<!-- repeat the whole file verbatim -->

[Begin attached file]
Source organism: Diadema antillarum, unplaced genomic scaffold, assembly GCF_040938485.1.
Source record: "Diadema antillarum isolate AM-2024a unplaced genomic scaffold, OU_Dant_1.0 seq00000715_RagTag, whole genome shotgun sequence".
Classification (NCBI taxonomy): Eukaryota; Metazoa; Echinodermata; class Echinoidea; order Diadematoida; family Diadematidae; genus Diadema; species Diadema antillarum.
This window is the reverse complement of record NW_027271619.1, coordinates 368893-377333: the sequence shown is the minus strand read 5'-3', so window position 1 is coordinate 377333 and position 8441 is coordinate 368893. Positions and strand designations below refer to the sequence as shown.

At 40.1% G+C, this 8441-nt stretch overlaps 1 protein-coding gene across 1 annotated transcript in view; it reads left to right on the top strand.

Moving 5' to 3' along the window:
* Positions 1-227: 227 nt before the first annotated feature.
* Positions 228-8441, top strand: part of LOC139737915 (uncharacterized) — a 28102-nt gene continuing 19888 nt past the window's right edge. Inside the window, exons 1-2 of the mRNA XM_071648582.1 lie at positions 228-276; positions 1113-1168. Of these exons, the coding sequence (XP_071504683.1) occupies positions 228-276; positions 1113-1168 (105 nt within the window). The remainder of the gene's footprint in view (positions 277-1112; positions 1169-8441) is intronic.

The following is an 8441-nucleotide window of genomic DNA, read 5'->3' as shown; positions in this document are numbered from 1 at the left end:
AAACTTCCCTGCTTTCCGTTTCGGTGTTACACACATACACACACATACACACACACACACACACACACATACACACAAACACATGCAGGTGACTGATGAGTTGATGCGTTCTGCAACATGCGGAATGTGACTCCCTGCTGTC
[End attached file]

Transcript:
Source organism: Diadema antillarum, unplaced genomic scaffold, assembly GCF_040938485.1.
Source record: "Diadema antillarum isolate AM-2024a unplaced genomic scaffold, OU_Dant_1.0 seq00000715_RagTag, whole genome shotgun sequence".
Classification (NCBI taxonomy): Eukaryota; Metazoa; Echinodermata; class Echinoidea; order Diadematoida; family Diadematidae; genus Diadema; species Diadema antillarum.
This window is the reverse complement of record NW_027271619.1, coordinates 368893-377333: the sequence shown is the minus strand read 5'-3', so window position 1 is coordinate 377333 and position 8441 is coordinate 368893. Positions and strand designations below refer to the sequence as shown.

At 40.1% G+C, this 8441-nt stretch overlaps 1 protein-coding gene across 1 annotated transcript in view; it reads left to right on the top strand.

Moving 5' to 3' along the window:
* Positions 1-227: 227 nt before the first annotated feature.
* Positions 228-8441, top strand: part of LOC139737915 (uncharacterized) — a 28102-nt gene continuing 19888 nt past the window's right edge. Inside the window, exons 1-2 of the mRNA XM_071648582.1 lie at positions 228-276; positions 1113-1168. Of these exons, the coding sequence (XP_071504683.1) occupies positions 228-276; positions 1113-1168 (105 nt within the window). The remainder of the gene's footprint in view (positions 277-1112; positions 1169-8441) is intronic.

The following is an 8441-nucleotide window of genomic DNA, read 5'->3' as shown; positions in this document are numbered from 1 at the left end:
AAACTTCCCTGCTTTCCGTTTCGGTGTTACACACATACACACACATACACACACACACACACACACACATACACACAAACACATGCAGGTGACTGATGAGTTGATGCGTTCTGCAACATGCGGAATGTGACTCCCTGCTGTC